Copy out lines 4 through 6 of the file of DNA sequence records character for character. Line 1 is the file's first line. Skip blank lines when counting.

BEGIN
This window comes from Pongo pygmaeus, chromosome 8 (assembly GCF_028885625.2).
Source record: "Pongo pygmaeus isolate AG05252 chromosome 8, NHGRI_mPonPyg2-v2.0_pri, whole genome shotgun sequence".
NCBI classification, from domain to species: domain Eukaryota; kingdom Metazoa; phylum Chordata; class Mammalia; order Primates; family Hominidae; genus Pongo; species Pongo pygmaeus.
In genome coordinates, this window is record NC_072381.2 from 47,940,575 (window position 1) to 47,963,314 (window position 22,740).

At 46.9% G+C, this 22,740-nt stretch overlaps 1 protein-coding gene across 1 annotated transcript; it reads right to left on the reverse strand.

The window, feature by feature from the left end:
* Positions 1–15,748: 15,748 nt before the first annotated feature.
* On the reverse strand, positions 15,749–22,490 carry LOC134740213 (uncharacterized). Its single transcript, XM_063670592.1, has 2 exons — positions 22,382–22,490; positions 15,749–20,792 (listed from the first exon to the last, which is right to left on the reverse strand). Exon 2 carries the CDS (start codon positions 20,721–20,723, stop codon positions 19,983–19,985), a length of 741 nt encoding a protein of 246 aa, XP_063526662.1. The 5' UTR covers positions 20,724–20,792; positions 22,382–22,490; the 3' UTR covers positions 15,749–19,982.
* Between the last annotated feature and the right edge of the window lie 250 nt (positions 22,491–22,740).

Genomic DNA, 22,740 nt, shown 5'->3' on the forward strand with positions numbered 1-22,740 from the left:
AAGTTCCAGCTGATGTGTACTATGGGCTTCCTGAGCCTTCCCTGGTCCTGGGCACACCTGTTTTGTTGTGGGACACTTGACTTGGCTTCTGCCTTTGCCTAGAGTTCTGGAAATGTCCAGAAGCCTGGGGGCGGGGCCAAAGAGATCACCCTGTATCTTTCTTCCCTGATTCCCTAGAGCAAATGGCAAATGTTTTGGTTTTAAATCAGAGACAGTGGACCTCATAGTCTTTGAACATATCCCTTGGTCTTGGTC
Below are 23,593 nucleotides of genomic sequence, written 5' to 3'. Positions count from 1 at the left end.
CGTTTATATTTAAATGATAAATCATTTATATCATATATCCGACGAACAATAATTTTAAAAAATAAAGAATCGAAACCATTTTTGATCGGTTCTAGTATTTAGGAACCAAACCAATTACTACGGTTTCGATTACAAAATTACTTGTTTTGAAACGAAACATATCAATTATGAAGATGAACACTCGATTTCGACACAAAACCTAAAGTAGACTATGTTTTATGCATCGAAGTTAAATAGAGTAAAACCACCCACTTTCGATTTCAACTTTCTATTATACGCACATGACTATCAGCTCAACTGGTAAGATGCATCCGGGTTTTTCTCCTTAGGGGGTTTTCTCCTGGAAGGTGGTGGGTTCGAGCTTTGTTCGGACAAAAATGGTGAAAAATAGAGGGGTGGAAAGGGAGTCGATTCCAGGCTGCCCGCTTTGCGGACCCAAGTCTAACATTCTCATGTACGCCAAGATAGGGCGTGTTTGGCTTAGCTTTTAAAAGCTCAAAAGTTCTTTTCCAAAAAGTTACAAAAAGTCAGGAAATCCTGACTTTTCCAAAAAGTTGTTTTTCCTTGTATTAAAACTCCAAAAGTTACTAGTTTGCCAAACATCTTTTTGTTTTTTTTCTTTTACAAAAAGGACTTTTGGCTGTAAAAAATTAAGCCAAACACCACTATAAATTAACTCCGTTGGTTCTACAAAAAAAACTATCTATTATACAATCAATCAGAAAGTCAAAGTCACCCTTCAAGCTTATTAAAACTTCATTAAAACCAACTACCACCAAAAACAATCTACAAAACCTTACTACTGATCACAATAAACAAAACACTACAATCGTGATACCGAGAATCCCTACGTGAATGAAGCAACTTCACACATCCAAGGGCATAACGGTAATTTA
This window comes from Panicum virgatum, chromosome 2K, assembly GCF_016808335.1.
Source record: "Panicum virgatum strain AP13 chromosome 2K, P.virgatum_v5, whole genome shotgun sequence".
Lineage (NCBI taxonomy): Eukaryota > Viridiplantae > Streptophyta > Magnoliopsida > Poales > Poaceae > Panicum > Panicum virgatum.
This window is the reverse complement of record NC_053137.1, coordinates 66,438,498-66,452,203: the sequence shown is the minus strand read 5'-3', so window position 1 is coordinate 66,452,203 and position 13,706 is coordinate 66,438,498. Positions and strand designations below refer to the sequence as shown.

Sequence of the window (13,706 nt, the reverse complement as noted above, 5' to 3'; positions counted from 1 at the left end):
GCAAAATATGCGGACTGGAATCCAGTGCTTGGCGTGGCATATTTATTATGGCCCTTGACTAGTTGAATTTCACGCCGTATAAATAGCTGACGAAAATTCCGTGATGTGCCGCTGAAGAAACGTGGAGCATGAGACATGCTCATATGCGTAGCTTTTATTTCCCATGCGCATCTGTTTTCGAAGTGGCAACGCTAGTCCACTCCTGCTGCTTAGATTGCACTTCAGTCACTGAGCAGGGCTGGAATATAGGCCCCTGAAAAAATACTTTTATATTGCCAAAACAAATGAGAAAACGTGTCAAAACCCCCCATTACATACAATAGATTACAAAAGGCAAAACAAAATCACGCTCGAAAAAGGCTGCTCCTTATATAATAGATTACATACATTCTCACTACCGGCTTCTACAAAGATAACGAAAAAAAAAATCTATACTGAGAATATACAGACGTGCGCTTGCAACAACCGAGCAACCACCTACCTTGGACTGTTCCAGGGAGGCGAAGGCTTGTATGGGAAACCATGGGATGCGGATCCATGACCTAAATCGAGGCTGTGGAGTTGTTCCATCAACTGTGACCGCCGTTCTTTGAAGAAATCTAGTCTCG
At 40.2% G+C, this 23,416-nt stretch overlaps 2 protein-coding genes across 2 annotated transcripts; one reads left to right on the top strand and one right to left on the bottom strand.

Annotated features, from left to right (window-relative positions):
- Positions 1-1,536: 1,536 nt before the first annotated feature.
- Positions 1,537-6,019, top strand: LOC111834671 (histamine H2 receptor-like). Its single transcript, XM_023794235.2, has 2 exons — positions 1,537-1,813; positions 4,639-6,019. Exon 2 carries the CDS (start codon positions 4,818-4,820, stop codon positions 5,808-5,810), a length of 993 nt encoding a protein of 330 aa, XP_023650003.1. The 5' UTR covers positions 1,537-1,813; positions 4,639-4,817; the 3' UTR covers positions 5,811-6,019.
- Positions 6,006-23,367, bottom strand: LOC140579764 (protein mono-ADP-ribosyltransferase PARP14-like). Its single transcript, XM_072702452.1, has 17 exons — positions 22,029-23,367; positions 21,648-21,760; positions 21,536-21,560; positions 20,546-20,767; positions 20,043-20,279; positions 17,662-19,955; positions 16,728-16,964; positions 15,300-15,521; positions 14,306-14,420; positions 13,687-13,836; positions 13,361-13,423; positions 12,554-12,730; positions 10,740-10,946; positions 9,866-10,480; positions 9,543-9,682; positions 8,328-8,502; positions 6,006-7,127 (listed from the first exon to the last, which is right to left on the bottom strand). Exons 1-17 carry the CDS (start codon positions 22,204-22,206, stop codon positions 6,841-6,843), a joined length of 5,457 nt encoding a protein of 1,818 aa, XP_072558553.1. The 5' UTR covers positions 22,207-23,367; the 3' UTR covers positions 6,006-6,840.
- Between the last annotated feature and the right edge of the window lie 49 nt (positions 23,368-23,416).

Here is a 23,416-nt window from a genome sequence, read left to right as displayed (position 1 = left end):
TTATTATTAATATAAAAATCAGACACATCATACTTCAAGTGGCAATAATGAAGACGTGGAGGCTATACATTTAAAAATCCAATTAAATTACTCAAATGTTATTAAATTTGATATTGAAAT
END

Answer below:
In genome coordinates, this window is record NC_072381.2 from 47,940,575 (window position 1) to 47,963,314 (window position 22,740).

At 46.9% G+C, this 22,740-nt stretch overlaps 1 protein-coding gene across 1 annotated transcript; it reads right to left on the reverse strand.

The window, feature by feature from the left end: